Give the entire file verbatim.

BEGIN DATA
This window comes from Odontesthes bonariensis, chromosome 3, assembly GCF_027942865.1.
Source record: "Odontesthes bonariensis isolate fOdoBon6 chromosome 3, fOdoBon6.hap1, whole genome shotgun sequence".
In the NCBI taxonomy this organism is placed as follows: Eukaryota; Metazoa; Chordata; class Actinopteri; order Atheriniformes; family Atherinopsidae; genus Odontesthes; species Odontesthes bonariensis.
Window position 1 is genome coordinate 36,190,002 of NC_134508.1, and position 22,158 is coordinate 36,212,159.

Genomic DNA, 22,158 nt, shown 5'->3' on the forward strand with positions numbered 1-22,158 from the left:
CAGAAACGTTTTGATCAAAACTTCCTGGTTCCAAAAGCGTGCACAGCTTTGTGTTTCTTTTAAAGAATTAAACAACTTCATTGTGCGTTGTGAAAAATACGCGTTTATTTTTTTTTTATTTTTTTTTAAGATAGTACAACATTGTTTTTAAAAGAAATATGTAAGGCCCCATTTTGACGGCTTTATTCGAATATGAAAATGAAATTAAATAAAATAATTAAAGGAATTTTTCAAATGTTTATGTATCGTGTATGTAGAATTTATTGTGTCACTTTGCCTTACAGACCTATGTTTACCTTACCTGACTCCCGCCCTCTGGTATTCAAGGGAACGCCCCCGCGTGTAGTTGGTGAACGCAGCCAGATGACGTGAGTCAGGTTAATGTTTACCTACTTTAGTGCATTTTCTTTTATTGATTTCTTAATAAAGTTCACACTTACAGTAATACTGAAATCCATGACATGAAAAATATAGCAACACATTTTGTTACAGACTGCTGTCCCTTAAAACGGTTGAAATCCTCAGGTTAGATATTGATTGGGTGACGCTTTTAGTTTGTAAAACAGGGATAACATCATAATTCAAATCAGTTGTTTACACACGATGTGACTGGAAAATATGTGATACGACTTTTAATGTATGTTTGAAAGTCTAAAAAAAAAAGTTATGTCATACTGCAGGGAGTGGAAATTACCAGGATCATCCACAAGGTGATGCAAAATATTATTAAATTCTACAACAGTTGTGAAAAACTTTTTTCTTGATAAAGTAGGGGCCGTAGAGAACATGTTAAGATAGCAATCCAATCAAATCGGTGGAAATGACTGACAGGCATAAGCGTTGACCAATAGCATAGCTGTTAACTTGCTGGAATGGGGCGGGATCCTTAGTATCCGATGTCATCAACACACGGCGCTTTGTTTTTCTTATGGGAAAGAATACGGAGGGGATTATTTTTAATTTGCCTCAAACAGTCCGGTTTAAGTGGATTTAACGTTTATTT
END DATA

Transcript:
This window comes from Odontesthes bonariensis, chromosome 3, assembly GCF_027942865.1.
Source record: "Odontesthes bonariensis isolate fOdoBon6 chromosome 3, fOdoBon6.hap1, whole genome shotgun sequence".
In the NCBI taxonomy this organism is placed as follows: Eukaryota; Metazoa; Chordata; class Actinopteri; order Atheriniformes; family Atherinopsidae; genus Odontesthes; species Odontesthes bonariensis.
Window position 1 is genome coordinate 36,190,002 of NC_134508.1, and position 22,158 is coordinate 36,212,159.

Genomic DNA, 22,158 nt, shown 5'->3' on the forward strand with positions numbered 1-22,158 from the left:
CAGAAACGTTTTGATCAAAACTTCCTGGTTCCAAAAGCGTGCACAGCTTTGTGTTTCTTTTAAAGAATTAAACAACTTCATTGTGCGTTGTGAAAAATACGCGTTTATTTTTTTTTTATTTTTTTTTAAGATAGTACAACATTGTTTTTAAAAGAAATATGTAAGGCCCCATTTTGACGGCTTTATTCGAATATGAAAATGAAATTAAATAAAATAATTAAAGGAATTTTTCAAATGTTTATGTATCGTGTATGTAGAATTTATTGTGTCACTTTGCCTTACAGACCTATGTTTACCTTACCTGACTCCCGCCCTCTGGTATTCAAGGGAACGCCCCCGCGTGTAGTTGGTGAACGCAGCCAGATGACGTGAGTCAGGTTAATGTTTACCTACTTTAGTGCATTTTCTTTTATTGATTTCTTAATAAAGTTCACACTTACAGTAATACTGAAATCCATGACATGAAAAATATAGCAACACATTTTGTTACAGACTGCTGTCCCTTAAAACGGTTGAAATCCTCAGGTTAGATATTGATTGGGTGACGCTTTTAGTTTGTAAAACAGGGATAACATCATAATTCAAATCAGTTGTTTACACACGATGTGACTGGAAAATATGTGATACGACTTTTAATGTATGTTTGAAAGTCTAAAAAAAAAAGTTATGTCATACTGCAGGGAGTGGAAATTACCAGGATCATCCACAAGGTGATGCAAAATATTATTAAATTCTACAACAGTTGTGAAAAACTTTTTTCTTGATAAAGTAGGGGCCGTAGAGAACATGTTAAGATAGCAATCCAATCAAATCGGTGGAAATGACTGACAGGCATAAGCGTTGACCAATAGCATAGCTGTTAACTTGCTGGAATGGGGCGGGATCCTTAGTATCCGATGTCATCAACACACGGCGCTTTGTTTTTCTTATGGGAAAGAATACGGAGGGGATTATTTTTAATTTGCCTCAAACAGTCCGGTTTAAGTGGATTTAACGTTTATTT